It was the weekend and I had another argument with my husband.
‘We’re arguing every day, we need to sort this out,’ I said before I left the house to go for a walk.
I closed the door behind me and started walking. Tears came out. Tears of frustration, tears of disappointment. Nothing I did was right. At work, I was failing every day, things slipped through the cracks, no matter how hard I tried, I felt like I always let somebody down.
Why couldn’t I just do things right? How come I couldn’t make everyone happy? How come, no matter how hard I tried, I always ended up letting myself down?
And then I stopped crying. I looked around and realised that I had taken a wrong turn and found myself on an unfamiliar street. I realised I was lost and I needed to be found.
I don’t know where it came from, but I felt a sudden urge to revisit Julia Cameron’s artist recovery programme. I had stopped writing morning pages and going on artist dates months, even years ago. After meeting my husband (which was the milestone I considered to be the completion of The Love Project) and after I finished writing my memoir, I thought I no longer needed to use the artist recovery tools. I had stopped being blocked, I imagined, I was cured of my lack of self-confidence as a writer and I no longer needed to keep up with the creative recovery. But even through they are wonderful creative tools, their real purpose is spiritual. Maybe I no longer was a blocked artist, but I was a blocked human being who desperately needed to get back into the flow of life.
All this time I had been busy being a full time project manager, wedding planning, moving house and working on the book, something inside of me – my forgotten creativity – was eating at me, chewing me at the seams, telling me something was wrong. Very wrong. Very, very wrong.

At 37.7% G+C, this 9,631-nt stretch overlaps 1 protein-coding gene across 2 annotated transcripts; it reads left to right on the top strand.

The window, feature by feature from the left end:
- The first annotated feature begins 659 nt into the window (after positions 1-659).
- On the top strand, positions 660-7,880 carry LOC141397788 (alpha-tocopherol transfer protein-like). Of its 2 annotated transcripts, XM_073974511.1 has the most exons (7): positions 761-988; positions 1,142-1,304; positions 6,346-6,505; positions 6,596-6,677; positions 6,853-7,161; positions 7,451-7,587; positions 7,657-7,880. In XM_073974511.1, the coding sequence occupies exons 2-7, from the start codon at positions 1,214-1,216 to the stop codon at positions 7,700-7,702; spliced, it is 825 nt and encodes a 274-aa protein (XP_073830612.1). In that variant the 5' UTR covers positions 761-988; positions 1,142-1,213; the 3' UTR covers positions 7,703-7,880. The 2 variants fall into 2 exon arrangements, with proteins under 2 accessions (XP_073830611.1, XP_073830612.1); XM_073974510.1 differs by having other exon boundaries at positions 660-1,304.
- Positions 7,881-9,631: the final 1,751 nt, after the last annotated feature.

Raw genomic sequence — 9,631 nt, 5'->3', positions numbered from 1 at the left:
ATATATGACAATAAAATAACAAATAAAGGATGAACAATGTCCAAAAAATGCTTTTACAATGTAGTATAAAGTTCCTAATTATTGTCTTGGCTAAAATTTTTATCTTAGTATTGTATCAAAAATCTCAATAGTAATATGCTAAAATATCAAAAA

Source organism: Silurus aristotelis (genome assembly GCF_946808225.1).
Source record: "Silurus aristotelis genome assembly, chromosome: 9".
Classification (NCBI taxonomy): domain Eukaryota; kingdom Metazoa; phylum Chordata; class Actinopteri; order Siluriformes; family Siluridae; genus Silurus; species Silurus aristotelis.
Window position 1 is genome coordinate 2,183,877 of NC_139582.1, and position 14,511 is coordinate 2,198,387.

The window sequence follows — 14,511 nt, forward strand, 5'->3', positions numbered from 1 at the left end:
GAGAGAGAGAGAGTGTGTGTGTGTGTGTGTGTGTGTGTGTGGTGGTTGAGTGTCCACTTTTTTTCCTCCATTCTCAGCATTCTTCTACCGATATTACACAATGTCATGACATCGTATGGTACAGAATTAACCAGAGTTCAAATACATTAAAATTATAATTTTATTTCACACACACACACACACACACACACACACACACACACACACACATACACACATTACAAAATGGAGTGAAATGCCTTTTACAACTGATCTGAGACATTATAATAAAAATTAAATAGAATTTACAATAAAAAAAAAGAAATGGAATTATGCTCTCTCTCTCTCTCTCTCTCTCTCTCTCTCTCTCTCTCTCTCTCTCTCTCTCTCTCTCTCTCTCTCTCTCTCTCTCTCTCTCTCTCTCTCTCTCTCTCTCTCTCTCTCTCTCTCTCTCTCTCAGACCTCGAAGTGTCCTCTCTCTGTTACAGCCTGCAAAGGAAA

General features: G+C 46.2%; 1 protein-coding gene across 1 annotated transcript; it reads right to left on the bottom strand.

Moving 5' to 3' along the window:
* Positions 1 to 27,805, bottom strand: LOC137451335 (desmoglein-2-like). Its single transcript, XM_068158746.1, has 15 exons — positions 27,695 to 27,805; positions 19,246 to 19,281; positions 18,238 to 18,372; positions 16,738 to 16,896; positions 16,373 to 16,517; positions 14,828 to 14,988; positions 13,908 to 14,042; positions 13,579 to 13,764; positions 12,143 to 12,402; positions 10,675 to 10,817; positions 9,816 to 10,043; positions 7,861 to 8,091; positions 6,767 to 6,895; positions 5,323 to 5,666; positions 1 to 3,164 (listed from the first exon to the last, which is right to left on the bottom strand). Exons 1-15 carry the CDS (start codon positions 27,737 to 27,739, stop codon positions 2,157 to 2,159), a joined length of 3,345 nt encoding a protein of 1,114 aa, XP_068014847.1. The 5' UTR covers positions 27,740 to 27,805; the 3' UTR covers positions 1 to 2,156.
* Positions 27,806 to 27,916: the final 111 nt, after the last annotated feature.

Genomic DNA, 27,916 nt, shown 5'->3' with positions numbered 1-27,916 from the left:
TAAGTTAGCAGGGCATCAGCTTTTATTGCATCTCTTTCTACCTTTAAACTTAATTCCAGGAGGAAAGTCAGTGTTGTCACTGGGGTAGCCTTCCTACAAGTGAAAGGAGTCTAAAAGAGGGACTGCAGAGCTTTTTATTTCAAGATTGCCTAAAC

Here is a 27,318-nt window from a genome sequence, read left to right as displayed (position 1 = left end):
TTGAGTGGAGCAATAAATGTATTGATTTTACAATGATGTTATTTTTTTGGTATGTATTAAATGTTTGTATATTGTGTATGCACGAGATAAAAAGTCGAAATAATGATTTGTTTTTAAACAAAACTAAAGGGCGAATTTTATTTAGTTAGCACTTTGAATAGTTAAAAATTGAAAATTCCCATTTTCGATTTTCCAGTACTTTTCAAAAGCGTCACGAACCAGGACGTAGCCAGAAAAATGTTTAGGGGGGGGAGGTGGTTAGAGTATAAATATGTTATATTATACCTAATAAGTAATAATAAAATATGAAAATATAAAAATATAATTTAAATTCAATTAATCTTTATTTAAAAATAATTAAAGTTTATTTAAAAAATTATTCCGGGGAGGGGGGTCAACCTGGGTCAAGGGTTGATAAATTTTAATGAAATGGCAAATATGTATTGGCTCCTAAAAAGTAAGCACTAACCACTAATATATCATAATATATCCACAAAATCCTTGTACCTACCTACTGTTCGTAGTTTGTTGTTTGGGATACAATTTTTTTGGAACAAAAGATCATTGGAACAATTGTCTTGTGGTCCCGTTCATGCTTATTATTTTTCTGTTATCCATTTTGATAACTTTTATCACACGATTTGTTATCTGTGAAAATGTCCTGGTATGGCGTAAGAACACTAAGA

Things were very, very wrong because I had stopped having fun. I had stopped making things just for the fun of making things. I had stopped believing in myself, in an alternative way of living, in lightness and playfulness and silliness.
Things were very, very wrong because I had stopped caring about what was important to me (creativity, fun, play, artistic pursuits, spirituality) and began caring too much about things I didn’t really care about that much (making sure we don’t go over budget on projects, meetings deadlines, writing briefs, creating cost estimates, ordering recycling bags, paying bills and credit cards – all the serious grown-up stuff).
Finding my way back to Julia Cameron’s philosophy and tools brought back my clarity and reset my priorities. I wasn’t lost. I had been swimming against my desires and needs. I had disconnected myself from the creative source. It was time to reclaim what was mine.
The next day I bought a beautiful leather-bound notebook and wrote my morning pages on the bus between stops. I immediately felt the power of this tool, this direct line to God, and its uplifting side effects. That evening, before going to sleep I meditated. The next day I woke up earlier and wrote my morning pages again. My mood lifted higher. I started looking for artist dates ideas. I called a friend to let her know about my breakthrough. I could finally feel my power returning as if I had been put on a Universal vitality drip. I was successfully fighting my way back to myself.
Growing up in a co-dependant family with an alcoholic father, I was never going to be easily fixed. A long process unspooled in front of me. The work I had began during The Love Project had barely scratched the surface. I still had thousands of morning pages to write. I still had hundreds of artist dates to go to. I still had many, many days of doubt, fear and uncertainty in front of me. But I knew that was ok. Because it takes one step at the time to build a brave heart.